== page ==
Their findings are reported in the peer-reviewed Journal of the American Heart Association.

“The substantial reductions in in-hospital mortality observed for NSTEMI patients nationwide over the last decade reflect greater adherence to evidence-based, guideline-directed therapies,” said Dr. Gregg C. Fonarow, the study’s senior author and UCLA’s Eliot Corday Professor of Cardiovascular Medicine and Science.

“Nevertheless, there may be further opportunities to improve care and outcomes for patients with NSTEMI, who represent the greater proportion of patients presenting with myocardial infarction,” said Fonarow, who also is director of the Ahmanson–UCLA Cardiomyopathy Center at the David Geffen School of Medicine at UCLA.

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New approach to remove blood clots


Catheter-based system removes clots without open heart surgery.

Victor Pretorius (left) and Mitul Patel, UC San Diego

When a large blood clot was discovered attached to the end of a catheter inside the right atrial chamber of a patient’s heart, doctors faced a daunting challenge. If the clot came loose, the consequences would likely be catastrophic for the patient, who suffered from pulmonary hypertension – a dangerous narrowing of blood vessels connecting the heart and lungs.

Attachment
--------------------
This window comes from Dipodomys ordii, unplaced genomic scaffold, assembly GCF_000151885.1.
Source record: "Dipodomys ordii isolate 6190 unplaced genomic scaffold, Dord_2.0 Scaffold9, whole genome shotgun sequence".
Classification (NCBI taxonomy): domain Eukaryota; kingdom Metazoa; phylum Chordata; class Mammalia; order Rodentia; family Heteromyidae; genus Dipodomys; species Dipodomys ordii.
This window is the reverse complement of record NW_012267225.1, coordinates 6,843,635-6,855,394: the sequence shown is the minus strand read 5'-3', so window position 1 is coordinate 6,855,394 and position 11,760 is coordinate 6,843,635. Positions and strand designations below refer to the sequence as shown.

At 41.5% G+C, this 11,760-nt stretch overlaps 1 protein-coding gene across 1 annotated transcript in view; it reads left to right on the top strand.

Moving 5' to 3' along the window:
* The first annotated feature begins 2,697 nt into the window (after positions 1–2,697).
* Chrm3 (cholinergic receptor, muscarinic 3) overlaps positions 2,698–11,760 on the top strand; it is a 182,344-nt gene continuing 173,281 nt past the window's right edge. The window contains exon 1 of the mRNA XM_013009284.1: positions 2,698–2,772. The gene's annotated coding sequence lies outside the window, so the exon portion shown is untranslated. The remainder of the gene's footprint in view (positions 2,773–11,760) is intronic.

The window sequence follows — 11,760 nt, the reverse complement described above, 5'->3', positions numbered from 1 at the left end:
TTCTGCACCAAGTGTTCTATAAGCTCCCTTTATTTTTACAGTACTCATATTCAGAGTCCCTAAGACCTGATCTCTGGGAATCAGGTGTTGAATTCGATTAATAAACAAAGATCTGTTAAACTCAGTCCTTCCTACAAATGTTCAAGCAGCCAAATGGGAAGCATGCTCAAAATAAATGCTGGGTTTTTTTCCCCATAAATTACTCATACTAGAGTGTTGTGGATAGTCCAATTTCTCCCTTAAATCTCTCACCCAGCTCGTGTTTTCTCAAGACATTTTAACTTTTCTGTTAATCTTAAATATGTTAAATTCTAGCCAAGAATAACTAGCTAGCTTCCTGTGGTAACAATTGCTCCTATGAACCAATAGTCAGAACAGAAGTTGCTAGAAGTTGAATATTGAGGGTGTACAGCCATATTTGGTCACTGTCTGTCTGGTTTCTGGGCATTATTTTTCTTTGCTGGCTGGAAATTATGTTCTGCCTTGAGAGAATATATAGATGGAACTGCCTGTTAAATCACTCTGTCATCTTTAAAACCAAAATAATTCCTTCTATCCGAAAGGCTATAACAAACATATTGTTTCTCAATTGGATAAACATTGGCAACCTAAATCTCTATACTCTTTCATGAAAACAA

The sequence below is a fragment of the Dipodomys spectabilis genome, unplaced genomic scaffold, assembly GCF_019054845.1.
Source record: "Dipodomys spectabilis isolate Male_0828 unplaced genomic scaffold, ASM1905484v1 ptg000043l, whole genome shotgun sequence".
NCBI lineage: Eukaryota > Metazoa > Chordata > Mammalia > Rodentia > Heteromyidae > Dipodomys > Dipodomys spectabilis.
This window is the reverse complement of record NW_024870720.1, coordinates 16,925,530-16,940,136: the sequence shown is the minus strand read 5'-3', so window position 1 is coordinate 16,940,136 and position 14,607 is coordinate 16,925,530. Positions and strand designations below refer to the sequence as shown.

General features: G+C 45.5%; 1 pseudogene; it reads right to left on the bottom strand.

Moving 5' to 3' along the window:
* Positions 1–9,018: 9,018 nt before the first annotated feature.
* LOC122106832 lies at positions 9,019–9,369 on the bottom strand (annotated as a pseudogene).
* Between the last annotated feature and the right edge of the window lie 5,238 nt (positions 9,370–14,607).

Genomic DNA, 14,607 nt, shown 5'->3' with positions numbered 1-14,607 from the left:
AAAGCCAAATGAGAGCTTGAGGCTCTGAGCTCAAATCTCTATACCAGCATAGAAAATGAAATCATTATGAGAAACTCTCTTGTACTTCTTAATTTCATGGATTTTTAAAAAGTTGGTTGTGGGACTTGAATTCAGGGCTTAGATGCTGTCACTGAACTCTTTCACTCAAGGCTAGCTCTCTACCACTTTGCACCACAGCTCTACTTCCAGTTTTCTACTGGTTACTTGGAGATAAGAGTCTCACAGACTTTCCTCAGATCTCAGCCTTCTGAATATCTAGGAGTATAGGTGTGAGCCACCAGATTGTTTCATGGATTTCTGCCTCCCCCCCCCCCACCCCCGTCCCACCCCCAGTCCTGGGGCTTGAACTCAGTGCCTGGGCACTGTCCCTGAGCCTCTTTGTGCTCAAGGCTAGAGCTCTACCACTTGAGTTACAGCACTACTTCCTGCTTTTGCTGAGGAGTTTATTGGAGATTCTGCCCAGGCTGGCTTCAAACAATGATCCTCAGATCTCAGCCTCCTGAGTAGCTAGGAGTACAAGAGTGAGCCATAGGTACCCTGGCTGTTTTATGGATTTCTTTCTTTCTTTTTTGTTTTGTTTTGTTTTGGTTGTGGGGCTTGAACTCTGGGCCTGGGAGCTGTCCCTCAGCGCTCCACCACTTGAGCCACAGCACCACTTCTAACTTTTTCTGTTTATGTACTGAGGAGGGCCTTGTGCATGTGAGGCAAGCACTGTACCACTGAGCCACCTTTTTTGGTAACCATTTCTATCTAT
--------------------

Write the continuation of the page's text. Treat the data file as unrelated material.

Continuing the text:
But experts at the UC San Diego Sulpizio Cardiovascular Center (SCVC) are now able to save patients like this one from potentially fatal outcomes by using a new technology capable of removing blood clots, infected masses or foreign bodies from major cardiac blood vessels without performing open-heart surgery.

The SCVC is the first in San Diego County to use the AngioVac system developed by AngioDynamics. The AngioVac is a catheter-based device in which thin tubes are inserted into two major veins in the body through the neck or groin area. Under X-ray guidance, the flexible tubes are advanced to the proximal veins, right-sided heart chambers and/or lung arteries. Each is equipped with an expandable, balloon-shaped funnel tip that, when attached to a bypass circuit, vacuums the targeted material, such as a blood, clot out of the body.

“In some cases, medications can be used to dissolve blood clots, but this treatment option does not work for all patients, especially those who are in a life-threatening situation,” said Mitul Patel, M.D., FACC, interventional cardiologist at UC San Diego Health System. “This new device allows our team to safely extract material, preventing the patient from having to undergo invasive, high-risk surgery.”